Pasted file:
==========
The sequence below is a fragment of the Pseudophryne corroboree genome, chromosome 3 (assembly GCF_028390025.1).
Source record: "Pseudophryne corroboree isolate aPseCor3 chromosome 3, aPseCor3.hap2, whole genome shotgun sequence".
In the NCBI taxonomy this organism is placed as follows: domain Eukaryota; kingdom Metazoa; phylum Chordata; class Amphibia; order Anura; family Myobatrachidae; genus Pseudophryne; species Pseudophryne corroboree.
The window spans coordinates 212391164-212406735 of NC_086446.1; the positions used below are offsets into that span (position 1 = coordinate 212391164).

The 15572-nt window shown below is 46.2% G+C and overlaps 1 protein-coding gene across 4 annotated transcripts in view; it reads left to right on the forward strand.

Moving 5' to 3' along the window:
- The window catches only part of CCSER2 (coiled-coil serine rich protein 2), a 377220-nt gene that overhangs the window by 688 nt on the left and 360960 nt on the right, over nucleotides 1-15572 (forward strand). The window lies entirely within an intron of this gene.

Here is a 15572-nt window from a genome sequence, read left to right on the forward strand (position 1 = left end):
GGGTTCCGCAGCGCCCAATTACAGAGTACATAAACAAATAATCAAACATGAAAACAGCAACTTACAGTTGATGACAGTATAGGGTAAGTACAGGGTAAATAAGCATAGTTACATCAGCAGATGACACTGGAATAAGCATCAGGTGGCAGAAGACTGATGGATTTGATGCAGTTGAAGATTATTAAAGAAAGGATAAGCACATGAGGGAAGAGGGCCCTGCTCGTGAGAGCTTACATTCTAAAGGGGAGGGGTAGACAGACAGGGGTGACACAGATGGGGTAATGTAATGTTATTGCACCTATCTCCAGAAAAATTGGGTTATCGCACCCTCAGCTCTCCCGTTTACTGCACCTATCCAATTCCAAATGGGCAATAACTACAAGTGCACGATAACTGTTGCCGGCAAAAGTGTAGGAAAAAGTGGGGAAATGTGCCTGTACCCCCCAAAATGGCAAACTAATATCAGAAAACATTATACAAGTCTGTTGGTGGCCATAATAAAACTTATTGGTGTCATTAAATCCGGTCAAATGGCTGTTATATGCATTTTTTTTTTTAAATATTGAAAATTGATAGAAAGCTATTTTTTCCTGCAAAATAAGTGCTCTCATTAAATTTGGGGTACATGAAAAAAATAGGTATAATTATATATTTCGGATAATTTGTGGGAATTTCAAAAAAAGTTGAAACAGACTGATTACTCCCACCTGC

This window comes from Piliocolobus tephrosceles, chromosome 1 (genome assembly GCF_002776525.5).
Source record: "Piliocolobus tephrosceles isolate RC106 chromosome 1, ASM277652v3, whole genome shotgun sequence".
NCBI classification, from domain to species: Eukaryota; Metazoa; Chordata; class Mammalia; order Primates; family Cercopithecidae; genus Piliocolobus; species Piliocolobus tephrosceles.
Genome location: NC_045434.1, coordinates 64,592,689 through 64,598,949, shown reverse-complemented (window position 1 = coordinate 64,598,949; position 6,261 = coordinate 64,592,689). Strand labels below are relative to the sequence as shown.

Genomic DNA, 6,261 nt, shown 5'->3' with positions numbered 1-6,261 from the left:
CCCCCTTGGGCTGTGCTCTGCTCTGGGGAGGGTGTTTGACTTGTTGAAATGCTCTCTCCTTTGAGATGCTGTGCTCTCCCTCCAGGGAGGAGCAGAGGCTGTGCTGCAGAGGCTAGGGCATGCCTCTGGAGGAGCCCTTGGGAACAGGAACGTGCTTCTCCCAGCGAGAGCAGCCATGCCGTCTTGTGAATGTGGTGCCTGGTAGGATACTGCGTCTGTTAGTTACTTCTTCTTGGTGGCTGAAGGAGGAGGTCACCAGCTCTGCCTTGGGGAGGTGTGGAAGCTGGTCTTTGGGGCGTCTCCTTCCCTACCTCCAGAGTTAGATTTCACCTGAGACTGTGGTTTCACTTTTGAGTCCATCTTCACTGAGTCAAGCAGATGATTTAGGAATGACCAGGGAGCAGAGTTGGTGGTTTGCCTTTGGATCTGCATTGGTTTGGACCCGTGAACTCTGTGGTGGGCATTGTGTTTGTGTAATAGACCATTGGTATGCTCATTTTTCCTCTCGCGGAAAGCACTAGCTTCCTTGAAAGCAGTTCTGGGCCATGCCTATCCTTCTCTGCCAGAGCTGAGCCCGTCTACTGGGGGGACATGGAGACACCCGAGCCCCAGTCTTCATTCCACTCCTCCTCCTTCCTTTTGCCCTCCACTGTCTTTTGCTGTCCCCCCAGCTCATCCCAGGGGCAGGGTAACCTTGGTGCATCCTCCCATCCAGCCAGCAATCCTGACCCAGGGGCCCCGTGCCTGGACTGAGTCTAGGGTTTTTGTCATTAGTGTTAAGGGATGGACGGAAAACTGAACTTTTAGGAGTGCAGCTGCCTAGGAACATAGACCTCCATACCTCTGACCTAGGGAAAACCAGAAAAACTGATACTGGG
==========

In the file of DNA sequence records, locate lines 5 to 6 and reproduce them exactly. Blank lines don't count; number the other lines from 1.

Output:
The 15572-nt window shown below is 46.2% G+C and overlaps 1 protein-coding gene across 4 annotated transcripts in view; it reads left to right on the forward strand.

Moving 5' to 3' along the window: